What happened?

In July 2010, a 30-inch Enbridge Energy pipeline burst in the rural area of Calhoun County, Michigan. The ruptured pipeline spilled approximately 20,000 barrels of tar sands diluted bitumen (dilbit) into Talmadge Creek, a tributary of the Kalamazoo River.

The thick, heavy oil polluted more than two miles of Talmadge Creek and almost 36 miles of the Kalamazoo River, and cleanup efforts were still not complete even two years after the incident. About 150 families have been permanently relocated due to noxious fumes and health concerns, and most of the contaminated stretch of river remained closed to the public until June 2012.

Diluted bitumen from the oil sands uses toxic chemicals to reduce the viscosity of the oil so that it can be transported by pipeline. These chemicals may include benzene and other potential carcinogens. When a dilbit spill occurs in a marine environment, the toxins evaporate into the air and the heavy oil separates and sinks to the bottom. After the Michigan spill, fumes released by the spill caused headaches, nausea, dizziness, coughing and fatigue among local residents. These fumes remained for weeks, and could be smelled up to 50 kilometres away.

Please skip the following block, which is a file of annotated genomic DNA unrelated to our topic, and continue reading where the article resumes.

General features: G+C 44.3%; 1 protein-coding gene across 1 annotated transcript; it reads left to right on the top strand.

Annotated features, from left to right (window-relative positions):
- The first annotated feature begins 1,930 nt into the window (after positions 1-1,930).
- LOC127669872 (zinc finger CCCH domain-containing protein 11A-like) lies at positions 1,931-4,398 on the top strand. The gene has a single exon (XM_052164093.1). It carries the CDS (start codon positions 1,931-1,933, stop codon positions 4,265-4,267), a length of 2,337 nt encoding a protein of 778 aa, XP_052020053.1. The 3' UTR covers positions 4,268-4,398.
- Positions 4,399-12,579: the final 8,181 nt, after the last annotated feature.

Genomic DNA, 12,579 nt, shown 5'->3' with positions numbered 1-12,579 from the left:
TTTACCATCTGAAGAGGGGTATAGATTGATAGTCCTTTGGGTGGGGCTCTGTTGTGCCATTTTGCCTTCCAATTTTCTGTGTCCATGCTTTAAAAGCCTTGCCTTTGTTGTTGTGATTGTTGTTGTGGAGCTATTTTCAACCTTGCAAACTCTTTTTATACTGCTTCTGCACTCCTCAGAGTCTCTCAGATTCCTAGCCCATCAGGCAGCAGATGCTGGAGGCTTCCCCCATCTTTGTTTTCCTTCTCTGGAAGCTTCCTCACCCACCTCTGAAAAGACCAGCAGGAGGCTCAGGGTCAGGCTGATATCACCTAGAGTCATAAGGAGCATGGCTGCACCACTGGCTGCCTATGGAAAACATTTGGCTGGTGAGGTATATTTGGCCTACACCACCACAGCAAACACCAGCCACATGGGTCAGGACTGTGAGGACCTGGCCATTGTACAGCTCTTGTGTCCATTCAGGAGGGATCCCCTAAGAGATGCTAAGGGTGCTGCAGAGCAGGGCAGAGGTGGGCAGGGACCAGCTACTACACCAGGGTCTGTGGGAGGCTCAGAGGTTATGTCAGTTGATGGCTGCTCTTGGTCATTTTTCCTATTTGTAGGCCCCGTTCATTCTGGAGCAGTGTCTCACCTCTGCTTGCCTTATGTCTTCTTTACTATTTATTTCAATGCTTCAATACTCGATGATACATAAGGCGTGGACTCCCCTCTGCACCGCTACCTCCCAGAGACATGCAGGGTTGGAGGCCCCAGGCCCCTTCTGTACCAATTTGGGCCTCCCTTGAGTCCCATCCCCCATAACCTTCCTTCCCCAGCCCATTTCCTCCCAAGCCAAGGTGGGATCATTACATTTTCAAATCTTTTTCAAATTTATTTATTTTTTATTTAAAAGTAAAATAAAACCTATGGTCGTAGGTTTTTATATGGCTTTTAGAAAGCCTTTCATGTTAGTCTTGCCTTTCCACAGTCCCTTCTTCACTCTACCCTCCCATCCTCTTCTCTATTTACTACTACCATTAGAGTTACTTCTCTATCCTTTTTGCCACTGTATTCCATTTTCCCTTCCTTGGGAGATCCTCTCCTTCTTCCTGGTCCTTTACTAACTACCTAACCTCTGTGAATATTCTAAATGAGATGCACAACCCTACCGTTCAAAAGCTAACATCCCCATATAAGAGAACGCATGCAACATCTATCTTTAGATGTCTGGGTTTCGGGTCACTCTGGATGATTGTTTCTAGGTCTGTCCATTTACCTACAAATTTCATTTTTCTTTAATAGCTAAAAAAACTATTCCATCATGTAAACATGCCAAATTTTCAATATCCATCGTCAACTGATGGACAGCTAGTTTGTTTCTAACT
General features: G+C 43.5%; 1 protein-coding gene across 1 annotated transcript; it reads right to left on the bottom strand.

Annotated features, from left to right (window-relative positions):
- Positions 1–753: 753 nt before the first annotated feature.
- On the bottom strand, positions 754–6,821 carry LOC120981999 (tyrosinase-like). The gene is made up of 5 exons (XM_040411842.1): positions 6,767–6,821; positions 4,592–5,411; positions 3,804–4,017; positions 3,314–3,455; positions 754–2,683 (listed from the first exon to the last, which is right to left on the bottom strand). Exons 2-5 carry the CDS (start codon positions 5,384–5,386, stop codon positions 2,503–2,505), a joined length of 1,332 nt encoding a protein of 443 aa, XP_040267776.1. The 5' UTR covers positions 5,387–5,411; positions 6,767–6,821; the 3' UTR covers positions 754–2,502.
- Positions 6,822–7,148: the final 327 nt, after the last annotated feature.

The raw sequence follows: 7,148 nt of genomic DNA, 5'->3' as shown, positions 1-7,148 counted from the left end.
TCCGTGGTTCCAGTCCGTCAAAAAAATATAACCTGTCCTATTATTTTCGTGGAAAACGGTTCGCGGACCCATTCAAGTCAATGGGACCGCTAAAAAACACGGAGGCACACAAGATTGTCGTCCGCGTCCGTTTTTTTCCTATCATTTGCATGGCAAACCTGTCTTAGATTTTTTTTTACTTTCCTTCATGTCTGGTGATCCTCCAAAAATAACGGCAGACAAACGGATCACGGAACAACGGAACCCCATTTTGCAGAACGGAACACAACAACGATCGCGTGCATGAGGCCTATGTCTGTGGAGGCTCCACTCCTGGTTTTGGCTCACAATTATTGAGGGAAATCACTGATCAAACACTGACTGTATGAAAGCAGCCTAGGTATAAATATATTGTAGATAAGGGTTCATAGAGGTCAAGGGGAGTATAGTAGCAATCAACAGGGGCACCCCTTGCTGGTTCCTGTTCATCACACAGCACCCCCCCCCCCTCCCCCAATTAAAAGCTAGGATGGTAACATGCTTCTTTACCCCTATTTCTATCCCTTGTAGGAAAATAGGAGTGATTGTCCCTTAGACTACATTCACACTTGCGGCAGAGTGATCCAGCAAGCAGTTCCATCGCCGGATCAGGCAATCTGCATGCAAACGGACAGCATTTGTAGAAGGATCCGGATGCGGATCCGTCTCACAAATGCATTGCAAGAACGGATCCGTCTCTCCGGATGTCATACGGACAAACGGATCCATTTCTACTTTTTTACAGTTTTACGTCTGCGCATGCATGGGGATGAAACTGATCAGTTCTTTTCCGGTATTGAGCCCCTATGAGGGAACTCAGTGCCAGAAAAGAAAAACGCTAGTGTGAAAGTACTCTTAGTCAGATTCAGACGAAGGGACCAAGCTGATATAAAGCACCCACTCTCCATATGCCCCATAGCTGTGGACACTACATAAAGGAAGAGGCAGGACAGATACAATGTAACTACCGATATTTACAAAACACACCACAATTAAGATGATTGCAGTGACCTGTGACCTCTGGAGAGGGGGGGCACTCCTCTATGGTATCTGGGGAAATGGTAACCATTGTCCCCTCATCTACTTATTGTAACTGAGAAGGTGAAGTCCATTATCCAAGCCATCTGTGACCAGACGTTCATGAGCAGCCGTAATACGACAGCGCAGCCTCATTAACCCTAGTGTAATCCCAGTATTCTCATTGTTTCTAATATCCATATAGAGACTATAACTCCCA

Cleaning up the bitumen in the river also posed unique challenges, as officials had little experience dealing with spills involving this type of oil. Because it sank to the bottom, traditional techniques such as skimming were ineffective, and the new task of cleaning up submerged oil proved to be much more difficult and expensive.

Two years after the spill, the U.S. Environmental Protection Agency (EPA) released a scathing report of Enbridge's poor response to the incident, citing organizational failures and a lack of attention to safety procedures. And in October 2012, the EPA ordered Enbridge to return to the site of the spill for additional clean-up, after the company had left claiming the work was complete.

Read more about the Kalamazoo oil spill...

InsideClimateNews has produced series of informative, thought-provoking articles about dilbit and the spill in Kalamazoo.

Follow the links below to learn more:


Photo: The ruptured section of pipe that spilled thousands of barrels of tar sands oil into the Kalamazoo River (from U.S. National Transportation Safety Board).